Staging Time

Professor Hilary Marland and Rideout to continue their work in prisons fusing historical research and sources with drama

Following the success of Past Time at HMP Hewell Professor Hilary Marland and Rideout will continue to work together at the invitation of HMP Stafford on a year-long project starting in Autumn 2018 and running throughout 2019, Staging Time. We will be working specifically with men there who have neurodevelopmental conditions eg: learning disabilities / Autism / early onset dementia.

Alongside this, they will be creating a Toolkit to share the methodology and materials of Past Time with a wider audience. Past Time ran at HMP Stafford in November 2018 in a slightly abridged form as part of their Talent Unlocked Festival.

A History of Hard Labour

We will work with Dave McKenna (Being Frank Physical Theatre) to use dance to draw on the principles of Meyerhold’s Biomechanics, a codified way of acting where gestures and expressive movements are used as a way of expressing emotion and character physically. A short illustrated publication will present etudes created as part of the workshop process.

A History of the ‘Weak Minded’

We will work with a puppetry specialist to explore how neuro-atypical behaviours manifest in prison settings, and explore differences in how these have been viewed in the past and currently. Our aim is to film a final piece of performance and make this available online.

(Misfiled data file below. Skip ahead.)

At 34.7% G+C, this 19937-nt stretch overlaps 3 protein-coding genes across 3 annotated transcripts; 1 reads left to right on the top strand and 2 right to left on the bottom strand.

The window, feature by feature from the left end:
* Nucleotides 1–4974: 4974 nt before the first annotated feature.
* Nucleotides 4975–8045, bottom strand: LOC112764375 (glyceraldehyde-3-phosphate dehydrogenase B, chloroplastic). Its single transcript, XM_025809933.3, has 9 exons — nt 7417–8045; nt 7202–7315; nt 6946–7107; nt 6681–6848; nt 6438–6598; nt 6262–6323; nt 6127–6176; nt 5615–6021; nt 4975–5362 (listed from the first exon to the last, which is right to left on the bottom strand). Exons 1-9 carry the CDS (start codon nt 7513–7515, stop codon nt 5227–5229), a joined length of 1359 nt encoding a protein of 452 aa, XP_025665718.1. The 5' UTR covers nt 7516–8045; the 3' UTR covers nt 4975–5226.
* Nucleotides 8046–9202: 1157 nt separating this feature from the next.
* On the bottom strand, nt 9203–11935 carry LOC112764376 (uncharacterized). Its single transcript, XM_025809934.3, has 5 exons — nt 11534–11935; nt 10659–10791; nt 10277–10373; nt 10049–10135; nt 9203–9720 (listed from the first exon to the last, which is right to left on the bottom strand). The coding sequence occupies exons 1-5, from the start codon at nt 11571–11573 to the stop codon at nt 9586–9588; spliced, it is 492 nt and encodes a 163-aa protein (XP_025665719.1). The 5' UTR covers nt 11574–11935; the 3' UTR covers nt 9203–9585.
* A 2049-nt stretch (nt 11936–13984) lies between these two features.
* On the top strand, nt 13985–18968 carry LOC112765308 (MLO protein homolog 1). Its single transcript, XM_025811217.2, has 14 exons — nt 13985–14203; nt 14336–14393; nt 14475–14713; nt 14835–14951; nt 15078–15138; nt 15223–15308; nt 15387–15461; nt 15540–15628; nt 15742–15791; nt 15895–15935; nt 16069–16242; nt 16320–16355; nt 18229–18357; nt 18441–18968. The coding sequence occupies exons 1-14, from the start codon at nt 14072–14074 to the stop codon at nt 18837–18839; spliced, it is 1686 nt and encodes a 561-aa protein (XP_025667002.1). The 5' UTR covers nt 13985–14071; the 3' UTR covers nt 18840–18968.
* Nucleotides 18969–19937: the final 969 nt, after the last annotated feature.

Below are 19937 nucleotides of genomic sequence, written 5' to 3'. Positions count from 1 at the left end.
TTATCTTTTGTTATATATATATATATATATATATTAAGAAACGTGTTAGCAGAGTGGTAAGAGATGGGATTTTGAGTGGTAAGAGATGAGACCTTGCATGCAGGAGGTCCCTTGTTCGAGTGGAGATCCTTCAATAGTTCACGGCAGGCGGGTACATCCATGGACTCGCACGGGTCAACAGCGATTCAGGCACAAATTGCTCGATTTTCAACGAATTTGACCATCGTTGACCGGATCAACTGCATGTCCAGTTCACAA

The Ghost Songs of Conscientious Objectors

We will work with musicians to create music, songs, and lyrical readings responding to archival materials relating to conscientious objectors as well as examining contemporary resonances.  Songs and poems will be recorded for CD and online, and, if possible, the score will be professionally notated and made available for use by community choirs.

The project also includes evaluation by Stafford University’s Creative Communities Unit to assess whether the outcomes below for Past Time are repeatable and sustainable:

  • Mental disengagement decreased, suggesting mental health had improved
  • Reduced focus upon venting emotions through violent or aggressive methods
  • Decreased reliance on family and friends for financial support, due to gaining work placements on completion of the project
  • Development of new friendships which assisted in their ability to cope with prison life
  • Increase in acceptance of their situation and in beginning to come to terms with their environment
  • Dramatic decrease in substance use (alcohol, legal and illegal drugs) and increased focus on positive reinforced coping skills.

Staging Time is funded by HMP Stafford, ACE, Wellcome Trust, Warwick Ventures, and Warwick University’s Connecting Cultures Global Research Priority.

Image credit: Oakham Picking, Coldbath Fields, from Henry Mayhew & John Binny’s The Criminal Prisons of London. From Wikimedia Commons here